Document Detail

Can stand-alone computer-based interventions reduce alcohol consumption? A systematic review.
MedLine Citation:
PMID:  21083832     Owner:  NLM     Status:  MEDLINE    
AIM: To determine the effects of computer-based interventions aimed at reducing alcohol consumption in adult populations.
METHODS: The review was undertaken following standard Cochrane and Preferred Reporting Items for Systematic Reviews and Meta-Analyses (PRISMA) guidance for systematic reviews. The literature was searched until December 2008, with no restrictions on language. Randomized trials with parallel comparator groups were identified in the form of published and unpublished data. Two authors independently screened abstracts and papers for inclusion. Data extraction and bias assessment was undertaken by one author and checked by a second author. Studies that measured total alcohol consumption and frequency of binge drinking episodes were eligible for inclusion in meta-analyses. A random-effects model was used to pool mean differences.
RESULTS: Twenty-four studies were included in the review (19 combined in meta-analyses). The meta-analyses suggested that computer-based interventions were more effective than minimally active comparator groups (e.g. assessment-only) at reducing alcohol consumed per week in student and non-student populations. However, most studies used the mean to summarize skewed data, which could be misleading in small samples. A sensitivity analysis of those studies that used suitable measures of central tendency found that there was no difference between intervention and minimally active comparator groups in alcohol consumed per week by students. Few studies investigated non-student populations or compared interventions with active comparator groups.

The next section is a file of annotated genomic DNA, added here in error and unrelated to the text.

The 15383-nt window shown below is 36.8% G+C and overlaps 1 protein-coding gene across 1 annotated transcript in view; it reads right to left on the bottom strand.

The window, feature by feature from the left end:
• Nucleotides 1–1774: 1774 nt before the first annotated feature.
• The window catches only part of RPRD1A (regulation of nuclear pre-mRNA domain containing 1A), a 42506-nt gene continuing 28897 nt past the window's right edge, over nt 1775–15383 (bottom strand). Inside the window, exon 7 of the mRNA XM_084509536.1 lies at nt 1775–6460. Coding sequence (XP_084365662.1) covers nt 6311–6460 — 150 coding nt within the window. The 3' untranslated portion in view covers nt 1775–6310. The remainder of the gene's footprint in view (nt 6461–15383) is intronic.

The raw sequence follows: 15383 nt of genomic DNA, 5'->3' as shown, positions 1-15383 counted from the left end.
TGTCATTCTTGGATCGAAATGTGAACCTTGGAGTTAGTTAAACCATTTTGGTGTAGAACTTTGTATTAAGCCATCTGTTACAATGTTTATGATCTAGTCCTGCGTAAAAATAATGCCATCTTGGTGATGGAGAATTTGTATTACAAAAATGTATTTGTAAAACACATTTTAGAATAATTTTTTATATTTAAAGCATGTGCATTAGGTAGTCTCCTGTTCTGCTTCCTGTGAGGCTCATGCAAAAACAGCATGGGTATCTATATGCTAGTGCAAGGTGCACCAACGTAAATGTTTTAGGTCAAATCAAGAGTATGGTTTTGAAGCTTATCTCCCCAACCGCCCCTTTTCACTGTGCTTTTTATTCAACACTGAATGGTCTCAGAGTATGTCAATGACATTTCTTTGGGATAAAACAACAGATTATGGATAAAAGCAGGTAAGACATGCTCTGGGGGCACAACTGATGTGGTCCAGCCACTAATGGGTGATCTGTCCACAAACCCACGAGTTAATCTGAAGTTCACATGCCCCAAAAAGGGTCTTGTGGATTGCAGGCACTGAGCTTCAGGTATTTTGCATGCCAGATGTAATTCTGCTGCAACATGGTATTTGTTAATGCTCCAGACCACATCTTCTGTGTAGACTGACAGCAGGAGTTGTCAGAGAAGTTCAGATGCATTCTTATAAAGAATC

CONCLUSION: Computer-based interventions may reduce alcohol consumption compared with assessment-only; the conclusion remains tentative because of methodological weaknesses in the studies. Future research should consider that the distribution of alcohol consumption data is likely to be skewed and that appropriate measures of central tendency are reported.
Zarnie Khadjesari; Elizabeth Murray; Catherine Hewitt; Suzanne Hartley; Christine Godfrey
Publication Detail:
Type:  Journal Article; Meta-Analysis; Review     Date:  2010-11-18
Journal Detail:
Title:  Addiction (Abingdon, England)     Volume:  106     ISSN:  1360-0443     ISO Abbreviation:  Addiction     Publication Date:  2011 Feb 
Date Detail:
Created Date:  2011-01-06     Completed Date:  2011-05-25     Revised Date:  2014-02-20    
Medline Journal Info:
Nlm Unique ID:  9304118     Medline TA:  Addiction     Country:  England    
Other Details:
Languages:  eng     Pagination:  267-82     Citation Subset:  IM    
Copyright Information:
© 2010 The Authors, Addiction © 2010 Society for the Study of Addiction.
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MeSH Terms
Alcohol Drinking / adverse effects,  prevention & control*
Alcoholic Beverages / statistics & numerical data
Bias (Epidemiology)
Data Interpretation, Statistical
Ethanol / poisoning*
Psychotherapy, Brief / methods
Randomized Controlled Trials as Topic
Research Design
Students / psychology,  statistics & numerical data
Therapy, Computer-Assisted*
Treatment Outcome
Grant Support
G0501298//Medical Research Council
Reg. No./Substance:

From MEDLINE®/PubMed®, a database of the U.S. National Library of Medicine

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